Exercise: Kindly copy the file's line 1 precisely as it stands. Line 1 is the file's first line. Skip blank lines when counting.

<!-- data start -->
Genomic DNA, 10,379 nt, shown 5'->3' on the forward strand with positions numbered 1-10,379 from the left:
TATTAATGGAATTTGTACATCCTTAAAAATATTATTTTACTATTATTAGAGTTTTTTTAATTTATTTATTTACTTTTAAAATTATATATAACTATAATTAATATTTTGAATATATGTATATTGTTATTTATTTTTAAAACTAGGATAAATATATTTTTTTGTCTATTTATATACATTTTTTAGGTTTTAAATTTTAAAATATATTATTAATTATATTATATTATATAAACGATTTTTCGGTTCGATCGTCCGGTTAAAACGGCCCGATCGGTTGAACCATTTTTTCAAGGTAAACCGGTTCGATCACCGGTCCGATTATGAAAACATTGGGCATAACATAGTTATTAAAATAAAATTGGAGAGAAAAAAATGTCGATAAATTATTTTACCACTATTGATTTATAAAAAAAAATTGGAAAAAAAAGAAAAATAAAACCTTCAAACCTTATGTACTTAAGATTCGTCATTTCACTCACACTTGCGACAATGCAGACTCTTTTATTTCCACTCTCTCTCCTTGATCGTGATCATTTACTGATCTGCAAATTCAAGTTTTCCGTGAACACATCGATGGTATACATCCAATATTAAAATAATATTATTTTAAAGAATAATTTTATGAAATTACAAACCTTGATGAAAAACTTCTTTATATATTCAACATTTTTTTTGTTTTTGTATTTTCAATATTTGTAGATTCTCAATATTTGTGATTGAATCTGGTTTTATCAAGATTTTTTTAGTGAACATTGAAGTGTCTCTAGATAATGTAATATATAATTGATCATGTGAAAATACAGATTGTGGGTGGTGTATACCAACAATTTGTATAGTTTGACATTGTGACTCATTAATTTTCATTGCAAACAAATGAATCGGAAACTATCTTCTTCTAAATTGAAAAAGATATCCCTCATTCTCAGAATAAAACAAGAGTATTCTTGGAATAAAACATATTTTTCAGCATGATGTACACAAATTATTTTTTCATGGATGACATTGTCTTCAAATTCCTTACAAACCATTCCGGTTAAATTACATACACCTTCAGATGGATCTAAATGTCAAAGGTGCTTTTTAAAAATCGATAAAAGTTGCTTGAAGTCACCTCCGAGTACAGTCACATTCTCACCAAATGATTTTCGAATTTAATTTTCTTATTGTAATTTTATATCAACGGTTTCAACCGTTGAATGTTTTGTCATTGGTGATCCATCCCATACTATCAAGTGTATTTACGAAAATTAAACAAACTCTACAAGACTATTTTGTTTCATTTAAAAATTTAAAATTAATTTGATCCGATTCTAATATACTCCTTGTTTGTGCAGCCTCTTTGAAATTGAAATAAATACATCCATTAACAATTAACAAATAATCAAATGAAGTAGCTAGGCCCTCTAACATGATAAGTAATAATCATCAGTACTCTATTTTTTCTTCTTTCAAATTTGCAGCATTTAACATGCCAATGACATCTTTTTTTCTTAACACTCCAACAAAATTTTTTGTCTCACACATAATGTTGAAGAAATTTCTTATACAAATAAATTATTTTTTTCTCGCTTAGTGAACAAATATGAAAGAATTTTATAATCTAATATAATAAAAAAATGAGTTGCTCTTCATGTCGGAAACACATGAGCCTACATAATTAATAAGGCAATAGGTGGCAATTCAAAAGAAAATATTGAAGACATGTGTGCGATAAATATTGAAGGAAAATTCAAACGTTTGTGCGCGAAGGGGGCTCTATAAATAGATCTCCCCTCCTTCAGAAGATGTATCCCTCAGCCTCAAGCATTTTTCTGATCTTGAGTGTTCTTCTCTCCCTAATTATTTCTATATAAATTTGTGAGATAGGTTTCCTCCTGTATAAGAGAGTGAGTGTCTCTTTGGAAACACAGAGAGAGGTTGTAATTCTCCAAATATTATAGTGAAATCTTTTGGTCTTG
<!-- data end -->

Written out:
Genomic DNA, 10,379 nt, shown 5'->3' on the forward strand with positions numbered 1-10,379 from the left: